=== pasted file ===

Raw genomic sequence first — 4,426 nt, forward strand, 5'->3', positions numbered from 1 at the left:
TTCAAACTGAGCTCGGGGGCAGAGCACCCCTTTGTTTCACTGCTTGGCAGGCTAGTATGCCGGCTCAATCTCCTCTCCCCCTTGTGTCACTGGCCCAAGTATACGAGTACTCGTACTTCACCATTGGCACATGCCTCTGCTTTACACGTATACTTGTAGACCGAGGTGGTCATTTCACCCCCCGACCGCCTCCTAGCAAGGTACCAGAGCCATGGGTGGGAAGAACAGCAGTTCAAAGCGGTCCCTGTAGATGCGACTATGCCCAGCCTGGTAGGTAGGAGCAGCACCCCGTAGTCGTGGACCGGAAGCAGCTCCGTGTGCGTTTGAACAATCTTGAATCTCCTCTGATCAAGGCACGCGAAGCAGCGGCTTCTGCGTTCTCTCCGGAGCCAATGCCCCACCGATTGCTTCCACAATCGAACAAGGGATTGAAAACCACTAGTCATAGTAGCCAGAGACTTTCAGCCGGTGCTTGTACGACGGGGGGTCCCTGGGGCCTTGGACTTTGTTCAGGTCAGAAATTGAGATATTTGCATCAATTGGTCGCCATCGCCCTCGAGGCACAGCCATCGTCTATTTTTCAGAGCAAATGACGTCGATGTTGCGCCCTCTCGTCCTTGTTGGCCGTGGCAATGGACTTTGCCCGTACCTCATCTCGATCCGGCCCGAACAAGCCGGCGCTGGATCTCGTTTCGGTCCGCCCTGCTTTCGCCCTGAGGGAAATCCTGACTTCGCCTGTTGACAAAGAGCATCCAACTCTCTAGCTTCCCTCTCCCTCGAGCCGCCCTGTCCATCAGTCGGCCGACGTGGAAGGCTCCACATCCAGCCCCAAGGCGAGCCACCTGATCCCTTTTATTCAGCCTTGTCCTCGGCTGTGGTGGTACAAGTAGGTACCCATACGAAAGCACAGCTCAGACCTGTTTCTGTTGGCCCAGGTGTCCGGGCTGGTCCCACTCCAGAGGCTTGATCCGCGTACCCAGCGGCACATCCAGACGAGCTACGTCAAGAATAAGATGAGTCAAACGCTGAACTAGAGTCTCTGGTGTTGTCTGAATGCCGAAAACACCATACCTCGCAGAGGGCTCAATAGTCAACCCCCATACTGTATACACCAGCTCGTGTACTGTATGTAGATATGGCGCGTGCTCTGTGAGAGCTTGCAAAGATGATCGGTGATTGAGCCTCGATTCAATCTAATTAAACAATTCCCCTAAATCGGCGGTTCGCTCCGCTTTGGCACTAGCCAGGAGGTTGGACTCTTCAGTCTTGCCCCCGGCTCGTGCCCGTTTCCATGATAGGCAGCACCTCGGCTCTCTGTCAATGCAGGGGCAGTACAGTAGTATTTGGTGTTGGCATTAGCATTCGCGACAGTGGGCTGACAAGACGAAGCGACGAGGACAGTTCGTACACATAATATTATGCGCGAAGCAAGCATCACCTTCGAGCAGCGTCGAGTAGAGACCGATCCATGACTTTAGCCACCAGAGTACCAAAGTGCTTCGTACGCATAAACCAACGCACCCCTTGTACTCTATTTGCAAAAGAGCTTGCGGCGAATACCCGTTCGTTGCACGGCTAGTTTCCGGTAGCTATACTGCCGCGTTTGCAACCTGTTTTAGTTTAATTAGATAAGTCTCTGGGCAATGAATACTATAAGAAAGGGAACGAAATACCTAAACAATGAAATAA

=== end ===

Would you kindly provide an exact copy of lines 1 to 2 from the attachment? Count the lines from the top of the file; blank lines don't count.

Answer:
Raw genomic sequence first — 4,426 nt, forward strand, 5'->3', positions numbered from 1 at the left:
TTCAAACTGAGCTCGGGGGCAGAGCACCCCTTTGTTTCACTGCTTGGCAGGCTAGTATGCCGGCTCAATCTCCTCTCCCCCTTGTGTCACTGGCCCAAGTATACGAGTACTCGTACTTCACCATTGGCACATGCCTCTGCTTTACACGTATACTTGTAGACCGAGGTGGTCATTTCACCCCCCGACCGCCTCCTAGCAAGGTACCAGAGCCATGGGTGGGAAGAACAGCAGTTCAAAGCGGTCCCTGTAGATGCGACTATGCCCAGCCTGGTAGGTAGGAGCAGCACCCCGTAGTCGTGGACCGGAAGCAGCTCCGTGTGCGTTTGAACAATCTTGAATCTCCTCTGATCAAGGCACGCGAAGCAGCGGCTTCTGCGTTCTCTCCGGAGCCAATGCCCCACCGATTGCTTCCACAATCGAACAAGGGATTGAAAACCACTAGTCATAGTAGCCAGAGACTTTCAGCCGGTGCTTGTACGACGGGGGGTCCCTGGGGCCTTGGACTTTGTTCAGGTCAGAAATTGAGATATTTGCATCAATTGGTCGCCATCGCCCTCGAGGCACAGCCATCGTCTATTTTTCAGAGCAAATGACGTCGATGTTGCGCCCTCTCGTCCTTGTTGGCCGTGGCAATGGACTTTGCCCGTACCTCATCTCGATCCGGCCCGAACAAGCCGGCGCTGGATCTCGTTTCGGTCCGCCCTGCTTTCGCCCTGAGGGAAATCCTGACTTCGCCTGTTGACAAAGAGCATCCAACTCTCTAGCTTCCCTCTCCCTCGAGCCGCCCTGTCCATCAGTCGGCCGACGTGGAAGGCTCCACATCCAGCCCCAAGGCGAGCCACCTGATCCCTTTTATTCAGCCTTGTCCTCGGCTGTGGTGGTACAAGTAGGTACCCATACGAAAGCACAGCTCAGACCTGTTTCTGTTGGCCCAGGTGTCCGGGCTGGTCCCACTCCAGAGGCTTGATCCGCGTACCCAGCGGCACATCCAGACGAGCTACGTCAAGAATAAGATGAGTCAAACGCTGAACTAGAGTCTCTGGTGTTGTCTGAATGCCGAAAACACCATACCTCGCAGAGGGCTCAATAGTCAACCCCCATACTGTATACACCAGCTCGTGTACTGTATGTAGATATGGCGCGTGCTCTGTGAGAGCTTGCAAAGATGATCGGTGATTGAGCCTCGATTCAATCTAATTAAACAATTCCCCTAAATCGGCGGTTCGCTCCGCTTTGGCACTAGCCAGGAGGTTGGACTCTTCAGTCTTGCCCCCGGCTCGTGCCCGTTTCCATGATAGGCAGCACCTCGGCTCTCTGTCAATGCAGGGGCAGTACAGTAGTATTTGGTGTTGGCATTAGCATTCGCGACAGTGGGCTGACAAGACGAAGCGACGAGGACAGTTCGTACACATAATATTATGCGCGAAGCAAGCATCACCTTCGAGCAGCGTCGAGTAGAGACCGATCCATGACTTTAGCCACCAGAGTACCAAAGTGCTTCGTACGCATAAACCAACGCACCCCTTGTACTCTATTTGCAAAAGAGCTTGCGGCGAATACCCGTTCGTTGCACGGCTAGTTTCCGGTAGCTATACTGCCGCGTTTGCAACCTGTTTTAGTTTAATTAGATAAGTCTCTGGGCAATGAATACTATAAGAAAGGGAACGAAATACCTAAACAATGAAATAA